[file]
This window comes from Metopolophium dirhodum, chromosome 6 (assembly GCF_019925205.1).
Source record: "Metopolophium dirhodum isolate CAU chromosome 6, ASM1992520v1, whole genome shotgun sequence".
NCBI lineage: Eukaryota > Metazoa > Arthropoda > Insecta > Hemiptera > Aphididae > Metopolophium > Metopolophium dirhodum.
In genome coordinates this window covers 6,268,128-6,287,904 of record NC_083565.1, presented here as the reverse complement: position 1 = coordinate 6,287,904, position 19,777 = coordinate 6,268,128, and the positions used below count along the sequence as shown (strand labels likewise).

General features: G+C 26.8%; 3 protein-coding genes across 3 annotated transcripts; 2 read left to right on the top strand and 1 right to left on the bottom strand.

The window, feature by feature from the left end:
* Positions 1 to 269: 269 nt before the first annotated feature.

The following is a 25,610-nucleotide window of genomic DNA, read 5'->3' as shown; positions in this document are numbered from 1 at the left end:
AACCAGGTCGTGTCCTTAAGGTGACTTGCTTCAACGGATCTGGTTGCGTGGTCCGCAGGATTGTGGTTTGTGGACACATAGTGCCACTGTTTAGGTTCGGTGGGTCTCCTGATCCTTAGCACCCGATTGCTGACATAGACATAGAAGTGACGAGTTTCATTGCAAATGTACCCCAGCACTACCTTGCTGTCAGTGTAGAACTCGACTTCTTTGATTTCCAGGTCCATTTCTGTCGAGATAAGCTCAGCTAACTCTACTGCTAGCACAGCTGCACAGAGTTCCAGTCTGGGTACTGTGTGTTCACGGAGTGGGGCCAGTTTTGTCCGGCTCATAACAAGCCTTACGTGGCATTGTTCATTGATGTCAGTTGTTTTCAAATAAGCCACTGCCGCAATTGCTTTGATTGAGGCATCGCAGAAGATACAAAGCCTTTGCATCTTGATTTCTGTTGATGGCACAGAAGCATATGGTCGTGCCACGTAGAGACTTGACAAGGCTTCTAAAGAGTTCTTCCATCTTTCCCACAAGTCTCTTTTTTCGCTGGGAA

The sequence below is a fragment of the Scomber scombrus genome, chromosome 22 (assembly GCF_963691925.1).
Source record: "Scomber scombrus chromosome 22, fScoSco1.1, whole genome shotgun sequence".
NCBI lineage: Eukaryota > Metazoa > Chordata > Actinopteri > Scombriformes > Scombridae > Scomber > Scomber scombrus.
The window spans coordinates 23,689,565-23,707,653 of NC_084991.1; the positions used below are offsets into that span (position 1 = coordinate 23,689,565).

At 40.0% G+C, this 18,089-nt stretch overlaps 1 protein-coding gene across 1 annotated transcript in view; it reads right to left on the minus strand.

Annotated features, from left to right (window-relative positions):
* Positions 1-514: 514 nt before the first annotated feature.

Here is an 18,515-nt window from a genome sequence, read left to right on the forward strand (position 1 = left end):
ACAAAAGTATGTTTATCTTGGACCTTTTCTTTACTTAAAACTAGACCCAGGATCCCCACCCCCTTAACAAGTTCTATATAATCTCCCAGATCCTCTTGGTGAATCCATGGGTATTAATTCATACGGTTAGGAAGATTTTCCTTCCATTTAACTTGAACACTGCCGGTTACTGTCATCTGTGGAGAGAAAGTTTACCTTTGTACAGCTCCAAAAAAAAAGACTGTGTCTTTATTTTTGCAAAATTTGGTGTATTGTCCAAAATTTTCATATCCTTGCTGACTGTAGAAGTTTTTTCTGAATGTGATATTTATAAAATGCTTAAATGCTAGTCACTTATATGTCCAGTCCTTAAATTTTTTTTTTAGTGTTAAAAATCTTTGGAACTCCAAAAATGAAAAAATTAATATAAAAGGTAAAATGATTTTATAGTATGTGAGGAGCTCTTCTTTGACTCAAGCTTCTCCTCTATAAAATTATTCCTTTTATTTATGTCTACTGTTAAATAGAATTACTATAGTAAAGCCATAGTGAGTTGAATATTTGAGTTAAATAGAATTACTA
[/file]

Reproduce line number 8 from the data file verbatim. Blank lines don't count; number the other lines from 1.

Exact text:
The following is a 25,610-nucleotide window of genomic DNA, read 5'->3' as shown; positions in this document are numbered from 1 at the left end: